Something is wrong. We’re sitting on the broad Via Garibaldi at Trattoria Giorgione. It’s my first meal in Italy – Polenta e Schie  – and it is all wrong. Tiny gray lagoon shrimp, about the size of the tip of my pinkie, are nestled on a bed of what looks like cream of wheat. This is not my grandmother’s polenta.
Oh, Venice is beautiful. Imagine 117 islands laced with arching bridges, churches and grand homes adorned with frescoes and mosaics, and the burgundy and gold flag of the Most Serene Republic fluttering from iron balconies centuries old. One of the first photos I snap from the vaporetto (water taxi) on the Grand Canal is of the Hotel Marconi. Marcon was my grandmother’s maiden name. And one of the last photos is of the Hotel Bellini—the peachy-rose color of one of my favorite drinks—Bellini, made of prosecco and white peach puree. The ancient walls of Venice come in shades of ochre, cream, rose, mustard, and cinnamon draped in climbing roses, brighten with window boxes of geraniums, or festooned with lines of laundry. Gilt and gargoyles, tile roofs and marble floors, arches and archangels, light and shadow playing on the waterways and alleyways. Pale pink Murano streetlamps and ornate chandeliers sparkle with quiet elegance. We listen as dueling orchestras rally the crowds on the Piazza San Marco. On one street, not far from the Rialto Market, we find a touch of Kutztown in Venice—a sandwich shop decorated in the style of Keith Haring. We watch the ebony gondolas traverse the canal. The bold striped shirts of the gondoliers prompt Richard to remark, “Where’s Waldo?”  
A touch of Keith Haring
As we eat our way through Venice, Richard, Marina and I order antipasto, primo piatto and secondo piatto–and then trade bites, multiplying our tastes threefold: pasta dressed in squid ink, prosciutto-topped pizza, risotto with mushrooms and Asiago, prosciutto with melon, grilled cuttlefish, fried sardines, Insalata Caprese (salad of ripe tomatoes, basil, and fresh buffalo mozzarella drizzled with a fine olive oil). Almost every dish has the same salty, white polenta on the plate. I begin to doubt my culinary heritage.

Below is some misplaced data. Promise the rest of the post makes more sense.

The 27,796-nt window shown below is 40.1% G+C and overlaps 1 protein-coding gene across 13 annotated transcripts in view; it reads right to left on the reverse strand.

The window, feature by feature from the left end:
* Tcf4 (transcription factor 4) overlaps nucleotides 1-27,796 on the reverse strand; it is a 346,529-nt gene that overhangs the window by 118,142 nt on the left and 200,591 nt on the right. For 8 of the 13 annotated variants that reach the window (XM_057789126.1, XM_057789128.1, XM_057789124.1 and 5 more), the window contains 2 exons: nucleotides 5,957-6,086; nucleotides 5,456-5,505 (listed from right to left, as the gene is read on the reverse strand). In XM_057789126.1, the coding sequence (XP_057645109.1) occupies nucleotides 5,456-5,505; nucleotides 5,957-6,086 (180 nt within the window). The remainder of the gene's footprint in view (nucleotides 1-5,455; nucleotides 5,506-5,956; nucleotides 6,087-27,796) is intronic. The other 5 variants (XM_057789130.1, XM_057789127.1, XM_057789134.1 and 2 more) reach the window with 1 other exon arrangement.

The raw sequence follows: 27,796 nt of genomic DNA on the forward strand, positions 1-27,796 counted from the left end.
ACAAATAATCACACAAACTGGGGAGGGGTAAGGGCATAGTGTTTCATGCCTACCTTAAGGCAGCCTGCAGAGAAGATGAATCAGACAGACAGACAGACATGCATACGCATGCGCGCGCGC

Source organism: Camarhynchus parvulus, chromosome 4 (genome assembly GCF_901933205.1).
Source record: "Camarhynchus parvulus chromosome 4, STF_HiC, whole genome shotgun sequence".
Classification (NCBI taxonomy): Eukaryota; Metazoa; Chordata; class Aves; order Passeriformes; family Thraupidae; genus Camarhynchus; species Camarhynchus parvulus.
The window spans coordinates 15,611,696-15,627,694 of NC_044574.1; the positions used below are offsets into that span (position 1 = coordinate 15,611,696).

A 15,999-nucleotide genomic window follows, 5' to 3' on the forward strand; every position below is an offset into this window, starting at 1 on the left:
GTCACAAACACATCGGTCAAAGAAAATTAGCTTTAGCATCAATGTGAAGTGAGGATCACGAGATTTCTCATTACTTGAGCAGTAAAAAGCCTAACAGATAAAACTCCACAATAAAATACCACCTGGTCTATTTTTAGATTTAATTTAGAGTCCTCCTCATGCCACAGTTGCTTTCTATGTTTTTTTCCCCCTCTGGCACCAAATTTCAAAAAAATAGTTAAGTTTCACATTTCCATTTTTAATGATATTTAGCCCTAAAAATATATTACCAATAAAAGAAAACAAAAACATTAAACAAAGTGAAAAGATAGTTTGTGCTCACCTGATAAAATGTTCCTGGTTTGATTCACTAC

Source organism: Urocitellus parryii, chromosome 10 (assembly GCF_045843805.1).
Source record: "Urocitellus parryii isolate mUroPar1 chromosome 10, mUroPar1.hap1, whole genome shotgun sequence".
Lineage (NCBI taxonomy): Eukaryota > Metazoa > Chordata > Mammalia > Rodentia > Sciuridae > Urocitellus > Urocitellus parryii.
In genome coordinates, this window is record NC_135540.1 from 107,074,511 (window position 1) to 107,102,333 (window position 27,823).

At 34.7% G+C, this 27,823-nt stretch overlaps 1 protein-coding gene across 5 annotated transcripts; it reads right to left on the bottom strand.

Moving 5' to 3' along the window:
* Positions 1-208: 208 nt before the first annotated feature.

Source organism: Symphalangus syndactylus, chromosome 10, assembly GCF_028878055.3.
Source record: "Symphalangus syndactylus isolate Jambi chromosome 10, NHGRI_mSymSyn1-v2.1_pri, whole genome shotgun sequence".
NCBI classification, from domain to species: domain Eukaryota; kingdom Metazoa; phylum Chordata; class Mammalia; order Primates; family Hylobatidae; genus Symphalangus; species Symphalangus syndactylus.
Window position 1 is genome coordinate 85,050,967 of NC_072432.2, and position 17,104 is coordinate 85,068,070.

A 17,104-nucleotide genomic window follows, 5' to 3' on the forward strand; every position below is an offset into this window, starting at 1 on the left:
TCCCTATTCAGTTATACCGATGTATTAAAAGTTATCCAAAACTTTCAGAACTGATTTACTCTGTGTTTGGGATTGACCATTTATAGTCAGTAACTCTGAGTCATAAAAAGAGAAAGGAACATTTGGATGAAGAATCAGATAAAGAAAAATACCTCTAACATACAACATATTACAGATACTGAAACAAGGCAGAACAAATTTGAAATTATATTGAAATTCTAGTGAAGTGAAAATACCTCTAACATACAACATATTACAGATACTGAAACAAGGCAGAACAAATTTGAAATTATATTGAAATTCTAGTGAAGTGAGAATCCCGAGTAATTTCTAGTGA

I’ve read that the secret to Venetian cooking is simplicity, or, as a Venetian would say, “Non pio di cinque,” Never use more ingredients than you have fingers on your hand. But why was their polenta white and runny, not the rich yellow mounds of cornmeal from my childhood?
We drink our way through Venice with variety, not quantity, the rule. I want to drink a Bellini made in the city that created it, sample the local Valpolicella wine, sip the sweetness of a Sgropino (vodka, prosecco and lemon gelato), and compare the many variations of Spritz (our favorite being prosecco with Aperol, a bitter made from rhubarb, oranges, and medicinal herbs. Is there an Italian saying: A shot of Aperol a day keeps the doctor away?
Good fortune via venere.com leads us to Al Tramonto Dorato (The Golden Sunset), a B&B near the Arsenale immortalized by Dante. By staying near the residential section of Venice we are visitors rather than tourists. Our innkeeper, Nicola, takes one look at Richard (all 6-foot-7 of him) and invites  him to play basketball with his Venetian team for that night’s game. He also apologizes that the docking of the Italian Navy’s Amerigo Vespucci is blocking our view of San Giorgio Island. Quite the contrary, we enjoy the up-close and personal view of the tall ship and watch in amusement as the boatswain blows his whistle and the crew of 450 midshipmen line up for shore leave.
Marina, Nicola and Richard
When it is time for us to say good-bye to Venice, we tote our bags to the Arsenale vaporetto stop, ride up the canal and then take a bus to Treviso and our rental car. The journey to experience our Italian roots has just begun. I have more questions than answers, and still haven’t solved the mystery of polenta bianca.  Laurie Lynch
Written on Slate:“If I were not the king of France, I would choose to be a citizen of Venice.” – Henry III of France
Elderberry Envy:As we traveled around Belgium, I kept seeing elderberry shrubs and hedgerows in full bloom. Then, on my bike ride into work, I saw an enormous specimen in a Lemont yard. One day while passing, I noticed the homeowner trimming his yews. I braked my bike to a stop and started talking about his elderberry shrub, finally asking if I could come back to pick some flowers for elderblossom cordial.  “Very Scandinavian,” he said, “of course.”
Over the weekend I decided to take a leisurely ride and stop for coffee at Café Lemont. I sat on the curving Victorian porch sipping my Peruvian Norte and watching a hummingbird sip nectar from the flowers in a hanging basket. On the way home, I stopped and picked a bag of elderblossoms for a fresh batch of homemade cordial. Perfect mornings don’t only exist in Venice.

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